Abandoned Again"How We Repeat Our Childhood in the Present
By Linda Joy Myers
The woman on the couch looks up at me miserably, tears in her eyes, as she tells me about her most recent bad relationship. "I'm sick of choosing guys who aren't there for me. They seem great, they want me, they tell me how terrific I am, then either they have an affair, or turn on me once we are involved, getting that cold look in their eyes. I can see they don't care after all. I can't stand this. Why do I do this over and over?"
In my work as a therapist, I help people discover repeated patterns. Despite our conscious desire and urgent efforts to make our lives better, we end up feeling the same as we did as children, but the feeling of despair and depression can deepen if we see that we are simply repeating our abusive or abandoned childhood.
This may seem confusing to understand, but this is how it works: Rooted deep in the unconscious is a desire to make the story turn out right"to find someone who will finally come through and love us the way we want. But the pattern of repetition, until it is resolved, will cause us to choose people who will do exactly what was done to us as children. If you were abandoned, they will abandon you. If you were hurt physically, this may be what you experience all over again.
For instance, most women involved in relationships where there is domestic violence either were beaten as children, or observed it for many years. If you were verbally abused, you will find yourself hearing the same phrases and feeling exactly the same as you did when you were a child. There you are, thinking you have just found the love of your life, when a terrible feeling comes over you"I have been here before, says the voice inside your head, a feeling of dread running through your body. It's not d"j vu; it is an unconscious repetition of the past.
There is good news about all this: You can change these old patterns. It takes time, awareness, determination, and work on your part, but it can be done.
How to help stop repeating abandonment and abuse in your life now:
1. First, you have to recognize you are repeating your past patterns. Become aware of a familiar, sinking feeling, or the feeling that you are a bad person, or not good enough, or feel awful about yourself. Ask yourself: is there something going on now that reinforces that feeling?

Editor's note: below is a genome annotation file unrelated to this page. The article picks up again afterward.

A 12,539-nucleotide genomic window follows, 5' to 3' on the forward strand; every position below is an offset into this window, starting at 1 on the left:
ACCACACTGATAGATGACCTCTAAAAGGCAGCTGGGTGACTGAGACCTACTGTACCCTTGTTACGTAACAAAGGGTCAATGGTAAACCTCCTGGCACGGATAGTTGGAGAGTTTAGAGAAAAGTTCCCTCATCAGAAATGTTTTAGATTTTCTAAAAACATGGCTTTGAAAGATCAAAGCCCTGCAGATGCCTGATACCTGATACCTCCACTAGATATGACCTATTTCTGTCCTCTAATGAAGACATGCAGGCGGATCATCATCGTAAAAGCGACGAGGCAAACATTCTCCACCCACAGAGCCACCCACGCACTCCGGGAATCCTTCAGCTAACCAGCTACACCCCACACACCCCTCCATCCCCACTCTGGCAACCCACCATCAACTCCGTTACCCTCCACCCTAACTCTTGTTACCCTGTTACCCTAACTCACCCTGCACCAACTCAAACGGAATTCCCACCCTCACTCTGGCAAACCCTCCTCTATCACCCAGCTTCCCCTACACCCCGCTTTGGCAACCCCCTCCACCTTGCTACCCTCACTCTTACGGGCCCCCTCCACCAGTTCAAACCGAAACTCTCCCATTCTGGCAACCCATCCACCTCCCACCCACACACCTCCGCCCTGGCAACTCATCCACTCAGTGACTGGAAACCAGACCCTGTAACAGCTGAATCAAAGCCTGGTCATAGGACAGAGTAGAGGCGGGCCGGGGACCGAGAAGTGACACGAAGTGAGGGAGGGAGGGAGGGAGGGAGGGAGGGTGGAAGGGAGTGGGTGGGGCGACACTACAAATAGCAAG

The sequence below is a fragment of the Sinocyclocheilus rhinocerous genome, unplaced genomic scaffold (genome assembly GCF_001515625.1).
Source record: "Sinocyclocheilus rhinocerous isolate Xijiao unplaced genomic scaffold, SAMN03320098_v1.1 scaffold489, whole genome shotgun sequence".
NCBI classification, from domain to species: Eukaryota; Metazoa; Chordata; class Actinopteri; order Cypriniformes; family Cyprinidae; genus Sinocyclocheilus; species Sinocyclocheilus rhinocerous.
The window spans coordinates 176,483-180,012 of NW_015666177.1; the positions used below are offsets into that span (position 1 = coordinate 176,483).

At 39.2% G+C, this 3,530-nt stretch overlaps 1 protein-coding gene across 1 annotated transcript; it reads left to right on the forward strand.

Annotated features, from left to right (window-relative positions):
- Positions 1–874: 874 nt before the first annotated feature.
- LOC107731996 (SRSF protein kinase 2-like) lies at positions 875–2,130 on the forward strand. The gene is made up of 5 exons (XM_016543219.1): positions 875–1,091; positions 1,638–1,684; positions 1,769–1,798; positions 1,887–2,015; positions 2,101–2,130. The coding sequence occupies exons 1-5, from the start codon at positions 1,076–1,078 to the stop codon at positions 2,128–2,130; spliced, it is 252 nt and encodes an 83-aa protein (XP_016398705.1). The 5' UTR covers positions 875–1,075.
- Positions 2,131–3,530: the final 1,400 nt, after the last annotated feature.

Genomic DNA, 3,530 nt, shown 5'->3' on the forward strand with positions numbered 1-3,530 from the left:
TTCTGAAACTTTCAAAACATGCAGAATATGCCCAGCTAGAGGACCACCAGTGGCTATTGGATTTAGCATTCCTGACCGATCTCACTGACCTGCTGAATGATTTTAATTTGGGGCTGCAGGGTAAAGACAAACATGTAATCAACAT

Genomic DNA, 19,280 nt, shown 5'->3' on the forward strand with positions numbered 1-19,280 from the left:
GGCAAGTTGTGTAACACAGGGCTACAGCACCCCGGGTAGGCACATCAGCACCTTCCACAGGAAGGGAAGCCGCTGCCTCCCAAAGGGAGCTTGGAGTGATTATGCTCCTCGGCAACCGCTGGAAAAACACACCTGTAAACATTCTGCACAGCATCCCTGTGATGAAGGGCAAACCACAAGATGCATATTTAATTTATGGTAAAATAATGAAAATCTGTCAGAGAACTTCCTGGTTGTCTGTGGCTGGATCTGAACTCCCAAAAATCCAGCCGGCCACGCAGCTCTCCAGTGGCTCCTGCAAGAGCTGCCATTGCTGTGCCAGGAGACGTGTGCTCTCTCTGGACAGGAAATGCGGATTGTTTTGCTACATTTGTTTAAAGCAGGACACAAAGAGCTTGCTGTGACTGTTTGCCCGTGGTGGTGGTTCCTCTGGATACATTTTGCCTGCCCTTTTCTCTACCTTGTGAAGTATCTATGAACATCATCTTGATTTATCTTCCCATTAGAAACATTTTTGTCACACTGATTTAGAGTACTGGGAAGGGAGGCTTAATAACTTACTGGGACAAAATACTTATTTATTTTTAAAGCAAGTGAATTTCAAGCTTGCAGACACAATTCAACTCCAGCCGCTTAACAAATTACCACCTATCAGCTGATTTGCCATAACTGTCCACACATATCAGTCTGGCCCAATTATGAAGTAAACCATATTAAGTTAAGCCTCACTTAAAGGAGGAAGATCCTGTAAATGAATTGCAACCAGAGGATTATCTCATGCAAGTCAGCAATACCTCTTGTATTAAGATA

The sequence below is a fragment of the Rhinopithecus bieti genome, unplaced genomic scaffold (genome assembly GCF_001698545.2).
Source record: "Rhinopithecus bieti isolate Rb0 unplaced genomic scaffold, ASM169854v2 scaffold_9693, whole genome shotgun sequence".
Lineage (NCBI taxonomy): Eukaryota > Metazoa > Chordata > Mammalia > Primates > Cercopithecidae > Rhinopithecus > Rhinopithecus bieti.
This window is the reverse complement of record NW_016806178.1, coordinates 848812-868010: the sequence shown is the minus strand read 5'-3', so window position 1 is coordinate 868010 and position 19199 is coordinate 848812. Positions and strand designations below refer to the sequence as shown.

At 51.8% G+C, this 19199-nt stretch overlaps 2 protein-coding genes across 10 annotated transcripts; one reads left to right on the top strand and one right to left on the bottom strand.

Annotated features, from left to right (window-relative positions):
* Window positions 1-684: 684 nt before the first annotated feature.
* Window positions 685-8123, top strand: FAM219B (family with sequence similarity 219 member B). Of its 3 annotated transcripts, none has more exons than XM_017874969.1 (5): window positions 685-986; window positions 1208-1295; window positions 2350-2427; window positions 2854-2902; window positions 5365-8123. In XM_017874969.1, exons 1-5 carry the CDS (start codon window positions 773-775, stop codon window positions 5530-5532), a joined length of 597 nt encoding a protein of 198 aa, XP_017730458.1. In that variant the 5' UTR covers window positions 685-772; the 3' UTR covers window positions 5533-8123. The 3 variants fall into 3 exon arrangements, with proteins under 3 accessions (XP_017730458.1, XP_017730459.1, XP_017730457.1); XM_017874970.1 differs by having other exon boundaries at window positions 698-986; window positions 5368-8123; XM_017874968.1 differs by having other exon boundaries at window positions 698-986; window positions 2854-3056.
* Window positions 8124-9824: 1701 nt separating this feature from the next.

2. Consider your past patterns with parents. It helps to write down these patterns, as you can be objective about them if you see them on the page.
3. Write about being a child of about five years old; nine years old; 12. What was life like in your household? Who was there connecting with you, and how?
4. After making that objective list of patterns in family and in the past, write down any parallels between then and now, paying particular attention to feelings. Sometimes the action is different but the feeling is the same.
5. When you are drawn to a new person, get to know him better before getting involved. Spend time to find out how he treats you when he is having a bad day, or how he acts when you say no. How you are treated at the beginning of a relationship when you are not being pleasing or saying yes, when you make boundaries for yourself, is only a hint of how it will be later on.
6. Keep your need to be loved and accepted in balance with who the other person is and his or her needs. Take your time to find out more before getting too involved.
7. Write in your journal to become more aware of patterns, concerns, and actual events. You can refer back to them later. This documentation may clear up any future confusion about reality.
About The Author
Linda Joy Myers, Ph. D., prize winning author of Becoming Whole: Writing Your Healing Story, is a Marriage and Family therapist and teaches memoir-as-healing workshops in the San Francisco Bay Area and nationally. Linda's work has been praised by reviewers, healers, and radio and television interviewers.
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